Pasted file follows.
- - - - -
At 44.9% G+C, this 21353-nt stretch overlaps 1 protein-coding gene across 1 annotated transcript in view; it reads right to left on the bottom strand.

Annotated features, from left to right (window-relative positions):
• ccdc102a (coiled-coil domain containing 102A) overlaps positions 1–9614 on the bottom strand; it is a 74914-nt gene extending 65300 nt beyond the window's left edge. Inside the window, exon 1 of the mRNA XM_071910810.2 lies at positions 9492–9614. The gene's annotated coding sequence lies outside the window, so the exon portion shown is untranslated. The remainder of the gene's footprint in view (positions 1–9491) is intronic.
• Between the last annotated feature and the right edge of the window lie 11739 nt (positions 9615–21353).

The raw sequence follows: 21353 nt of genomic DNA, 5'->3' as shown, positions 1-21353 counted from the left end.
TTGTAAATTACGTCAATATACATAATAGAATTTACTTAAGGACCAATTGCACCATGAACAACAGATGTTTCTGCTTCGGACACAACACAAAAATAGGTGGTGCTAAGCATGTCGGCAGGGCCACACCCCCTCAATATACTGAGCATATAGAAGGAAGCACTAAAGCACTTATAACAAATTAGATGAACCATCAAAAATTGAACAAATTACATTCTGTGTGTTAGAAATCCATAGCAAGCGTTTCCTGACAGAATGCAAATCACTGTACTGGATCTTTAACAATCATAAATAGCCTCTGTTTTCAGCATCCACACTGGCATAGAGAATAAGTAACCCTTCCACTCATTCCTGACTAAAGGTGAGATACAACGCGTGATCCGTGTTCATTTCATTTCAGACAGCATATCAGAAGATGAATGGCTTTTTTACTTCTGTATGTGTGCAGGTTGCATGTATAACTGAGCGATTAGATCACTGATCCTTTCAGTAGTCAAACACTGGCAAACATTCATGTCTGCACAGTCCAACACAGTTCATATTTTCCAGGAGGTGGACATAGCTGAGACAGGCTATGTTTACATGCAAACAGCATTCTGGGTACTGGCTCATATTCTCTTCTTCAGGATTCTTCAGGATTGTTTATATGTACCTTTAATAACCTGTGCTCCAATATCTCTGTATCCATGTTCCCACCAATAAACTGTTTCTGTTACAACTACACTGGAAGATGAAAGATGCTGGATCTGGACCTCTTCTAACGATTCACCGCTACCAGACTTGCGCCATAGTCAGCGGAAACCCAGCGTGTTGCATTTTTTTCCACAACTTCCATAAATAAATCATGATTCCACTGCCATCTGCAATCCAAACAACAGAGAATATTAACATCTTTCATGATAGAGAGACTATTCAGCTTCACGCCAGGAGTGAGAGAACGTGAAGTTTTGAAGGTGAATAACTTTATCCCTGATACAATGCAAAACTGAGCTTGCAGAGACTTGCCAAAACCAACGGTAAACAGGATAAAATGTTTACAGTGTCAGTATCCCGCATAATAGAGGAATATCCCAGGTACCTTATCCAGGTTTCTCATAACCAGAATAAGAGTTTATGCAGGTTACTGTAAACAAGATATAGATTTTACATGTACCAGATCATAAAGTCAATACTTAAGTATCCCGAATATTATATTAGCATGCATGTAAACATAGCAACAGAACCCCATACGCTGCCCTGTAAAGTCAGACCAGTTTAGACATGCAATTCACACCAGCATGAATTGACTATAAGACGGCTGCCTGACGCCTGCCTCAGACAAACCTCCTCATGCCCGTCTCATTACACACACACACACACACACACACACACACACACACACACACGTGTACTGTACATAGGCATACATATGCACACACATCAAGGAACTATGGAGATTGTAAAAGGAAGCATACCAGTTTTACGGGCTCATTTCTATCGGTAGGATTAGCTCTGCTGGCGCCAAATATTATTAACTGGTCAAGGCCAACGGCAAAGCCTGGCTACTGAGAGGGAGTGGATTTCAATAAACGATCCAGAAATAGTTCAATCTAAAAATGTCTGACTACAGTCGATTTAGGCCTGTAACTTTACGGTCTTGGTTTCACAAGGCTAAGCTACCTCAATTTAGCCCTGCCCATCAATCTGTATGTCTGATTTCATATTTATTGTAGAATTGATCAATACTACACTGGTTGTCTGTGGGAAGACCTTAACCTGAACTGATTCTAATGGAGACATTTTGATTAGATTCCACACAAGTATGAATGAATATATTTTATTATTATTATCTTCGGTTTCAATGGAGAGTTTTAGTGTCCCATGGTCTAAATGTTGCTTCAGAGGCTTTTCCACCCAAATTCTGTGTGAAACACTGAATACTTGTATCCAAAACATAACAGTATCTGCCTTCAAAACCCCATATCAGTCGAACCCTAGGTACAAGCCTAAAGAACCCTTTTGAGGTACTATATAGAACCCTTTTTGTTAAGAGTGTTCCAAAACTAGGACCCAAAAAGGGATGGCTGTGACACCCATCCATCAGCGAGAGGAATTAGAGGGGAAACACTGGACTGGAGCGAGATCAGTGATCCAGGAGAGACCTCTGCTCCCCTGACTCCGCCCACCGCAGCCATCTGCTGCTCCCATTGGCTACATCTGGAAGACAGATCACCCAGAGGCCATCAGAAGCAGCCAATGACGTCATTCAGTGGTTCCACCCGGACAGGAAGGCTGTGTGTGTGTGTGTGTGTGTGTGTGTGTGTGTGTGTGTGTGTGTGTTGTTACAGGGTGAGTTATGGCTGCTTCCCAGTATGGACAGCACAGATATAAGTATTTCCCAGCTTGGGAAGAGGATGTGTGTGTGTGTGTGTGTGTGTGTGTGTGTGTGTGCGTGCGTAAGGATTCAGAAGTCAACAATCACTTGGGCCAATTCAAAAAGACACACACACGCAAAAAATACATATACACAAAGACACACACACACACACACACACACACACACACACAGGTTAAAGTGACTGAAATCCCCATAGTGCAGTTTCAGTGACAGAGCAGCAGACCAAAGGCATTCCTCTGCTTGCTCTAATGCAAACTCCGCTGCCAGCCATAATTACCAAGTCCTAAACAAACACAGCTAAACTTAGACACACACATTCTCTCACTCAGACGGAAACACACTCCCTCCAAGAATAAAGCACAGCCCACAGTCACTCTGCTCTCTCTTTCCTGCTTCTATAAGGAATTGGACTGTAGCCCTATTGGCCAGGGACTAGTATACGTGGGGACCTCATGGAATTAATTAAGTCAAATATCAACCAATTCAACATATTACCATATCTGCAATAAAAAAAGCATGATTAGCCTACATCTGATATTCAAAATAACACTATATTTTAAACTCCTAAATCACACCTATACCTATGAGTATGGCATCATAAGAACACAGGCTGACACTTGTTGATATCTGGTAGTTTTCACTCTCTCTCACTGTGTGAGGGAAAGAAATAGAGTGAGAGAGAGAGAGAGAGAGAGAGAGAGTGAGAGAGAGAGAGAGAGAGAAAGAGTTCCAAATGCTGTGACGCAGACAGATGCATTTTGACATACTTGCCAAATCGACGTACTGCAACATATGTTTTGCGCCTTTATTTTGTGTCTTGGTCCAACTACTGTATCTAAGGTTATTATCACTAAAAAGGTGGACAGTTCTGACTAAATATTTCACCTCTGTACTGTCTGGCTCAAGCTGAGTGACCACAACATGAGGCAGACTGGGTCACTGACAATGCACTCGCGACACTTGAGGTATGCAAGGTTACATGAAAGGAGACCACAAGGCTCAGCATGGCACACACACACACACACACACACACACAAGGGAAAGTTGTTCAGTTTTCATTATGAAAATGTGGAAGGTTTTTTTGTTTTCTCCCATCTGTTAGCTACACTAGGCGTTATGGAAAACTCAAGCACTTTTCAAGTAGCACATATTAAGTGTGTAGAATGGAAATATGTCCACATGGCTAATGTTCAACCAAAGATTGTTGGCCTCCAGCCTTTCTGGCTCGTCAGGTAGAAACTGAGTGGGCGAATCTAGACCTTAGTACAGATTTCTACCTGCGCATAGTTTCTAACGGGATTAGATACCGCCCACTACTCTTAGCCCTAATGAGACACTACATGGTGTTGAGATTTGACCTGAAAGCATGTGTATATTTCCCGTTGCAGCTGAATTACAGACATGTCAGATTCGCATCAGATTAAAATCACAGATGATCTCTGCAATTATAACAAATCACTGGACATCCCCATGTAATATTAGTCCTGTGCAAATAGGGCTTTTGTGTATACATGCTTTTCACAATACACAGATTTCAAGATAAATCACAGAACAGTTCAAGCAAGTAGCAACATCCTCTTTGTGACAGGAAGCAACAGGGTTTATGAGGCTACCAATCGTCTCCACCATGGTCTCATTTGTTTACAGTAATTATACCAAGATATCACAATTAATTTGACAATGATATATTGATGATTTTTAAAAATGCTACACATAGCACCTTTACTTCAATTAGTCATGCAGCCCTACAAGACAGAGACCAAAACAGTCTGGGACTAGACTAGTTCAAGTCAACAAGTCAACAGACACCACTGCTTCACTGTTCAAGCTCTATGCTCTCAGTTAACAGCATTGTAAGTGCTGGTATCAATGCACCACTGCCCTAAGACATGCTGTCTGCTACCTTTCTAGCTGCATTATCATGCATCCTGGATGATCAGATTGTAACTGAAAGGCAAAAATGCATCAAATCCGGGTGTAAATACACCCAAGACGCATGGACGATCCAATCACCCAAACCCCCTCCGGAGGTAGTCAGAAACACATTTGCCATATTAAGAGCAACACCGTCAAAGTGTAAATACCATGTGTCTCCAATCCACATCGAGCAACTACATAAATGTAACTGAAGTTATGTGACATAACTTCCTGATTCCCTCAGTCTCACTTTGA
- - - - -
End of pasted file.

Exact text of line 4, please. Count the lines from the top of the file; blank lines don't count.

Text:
• Between the last annotated feature and the right edge of the window lie 11739 nt (positions 9615–21353).